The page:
Reprinted with permission from the American Sociological Association Footnotes in which this obituary originally appeared (Volume 29 Number 4, April 2001).
Hendrik W. van der Merwe (H.W.) died March 5, 2001. He was born June 24, 1929, in rural South Africa, about 130 miles east of Cape Town and he died on his farm near his birthplace. But he had travelled far in his life and helped bring his country with him. In the Foreword to his memoir, Peacemaking in South Africa: A life in conflict resolution, Nelson Mandela wrote about H.W.’s ‘long journey from a rural conservative and Calvinist environment as an Afrikaner farm boy to the cosmopolitan, multicultural rainbow nation of the new South Africa’. Mandela continued, ‘These memoirs tell the story of the gradual development of a Calvinist dissident to an anti-apartheid activist and a Quaker peacemaker whose religious commitment and academic insights enabled him to reach out to all sides of the conflict in South Africa’.
Hendrik received his B.A. in 1956 and his M.A. in Sociology in 1957 from the University of Stellenbosch in South Africa. He was awarded the Ph.D. in Sociology in 1963, by the University of California, Los Angeles. He returned to South Africa to teach Sociology at Rhodes University in Grahamstown, 1963–68. In 1968 he became the founding director of the Centre for Intergroup Studies, based in Cape Town, and remained its Executive Director until 1992, serving as Senior Consultant for two more years. He retired in 1994. In 1992, he became Emeritus Honorary Professor of the University of Cape Town. He visited and lectured at many institutions in Europe and the United States, including Northwestern University (1969–70) in Evanston, Illinois, and Woodbrooke College (1986–87) in Birmingham, England.
He pioneered in the development of conflict resolution and peace studies in South Africa. In 1981, he organised the first training courses in handling community conflicts and led by organising conferences and associations related to conflict resolution methods. He acted to advance integration, playing a leading role in forcing the whites-only South African Sociological Society to become integrated in 1976.
He organised many regional, national and international workshops where he brought together political opponents who otherwise did not meet. Thus, he arranged the first meetings between government supporters and the ANC in exile in 1984. He developed strong links with the Mandela family and visited Nelson Mandela in prison. He mediated in local, regional and national conflicts, including those between Inkatha and the United Democratic Front in Natal in 1985–86 and he arranged the first meetings between the ANC and the Afrikaner Freedom Foundation in 1992.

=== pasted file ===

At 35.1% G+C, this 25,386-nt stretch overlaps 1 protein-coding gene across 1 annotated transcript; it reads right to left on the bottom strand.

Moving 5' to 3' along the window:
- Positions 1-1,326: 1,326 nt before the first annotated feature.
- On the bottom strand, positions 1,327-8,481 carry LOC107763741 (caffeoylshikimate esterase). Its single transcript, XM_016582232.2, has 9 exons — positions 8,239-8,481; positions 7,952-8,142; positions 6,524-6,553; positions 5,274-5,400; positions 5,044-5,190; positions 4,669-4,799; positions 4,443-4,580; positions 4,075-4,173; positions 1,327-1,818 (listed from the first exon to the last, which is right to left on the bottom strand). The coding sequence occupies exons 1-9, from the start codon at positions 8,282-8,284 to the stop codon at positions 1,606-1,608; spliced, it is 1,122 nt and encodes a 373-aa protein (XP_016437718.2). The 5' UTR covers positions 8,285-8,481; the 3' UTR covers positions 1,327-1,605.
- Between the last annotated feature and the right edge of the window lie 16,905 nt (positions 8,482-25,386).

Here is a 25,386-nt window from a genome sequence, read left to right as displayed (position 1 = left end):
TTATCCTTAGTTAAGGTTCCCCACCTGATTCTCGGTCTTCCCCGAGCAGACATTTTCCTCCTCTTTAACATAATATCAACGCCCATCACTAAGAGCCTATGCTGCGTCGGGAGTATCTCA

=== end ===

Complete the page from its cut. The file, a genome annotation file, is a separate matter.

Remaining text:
Hendrik’s research and writing were closely related to his peacemaking activities, as indicated in his publications that include: Peacemaking in South Africa, published in 2000 by Tafelberg in Cape Town, ‘Restitution after apartheid: From revenge to forgiveness,’ in the Cambridge Review of International Affairs, 1994 (8:2) and 1995 (9:1), ‘Principles of Communication between Adversaries in South Africa,’ in Conflict: Readings in management and resolution, by J.W. Burton and F. Dukes, eds., (1990, St. Martin’s Press), and Pursuing justice and peace in South Africa (1989, Routledge).
He also published Legal ideology and politics in South Africa, with J. Hund (1986) and White South African Elites, with others (1974). He co-edited African perspectives on South Africa (1978) and Race and ethnicity: South African and international perspectives (1980).
He is survived by his wife Elsbeth Siglinde Woody of Bonnievale, South Africa and Sillaching, Germany; his daughter Marieke O’Connor of Oxford, his sons Hendrik of Cape Town, and Hugo, of Johannesburg, children of his marriage to Marietjie, who predeceased him in 1992; and his brother Laubscher van der Merwe of Bonnievale.
Hendrik’s life was characterised by straightforward honesty and passionate moral convictions. His courageous work against apartheid and as a mediator contributed significantly to South Africa’s peaceful transformation to democracy. He was brave and tenacious, too, in his long struggle with cancer. His life is inspiring.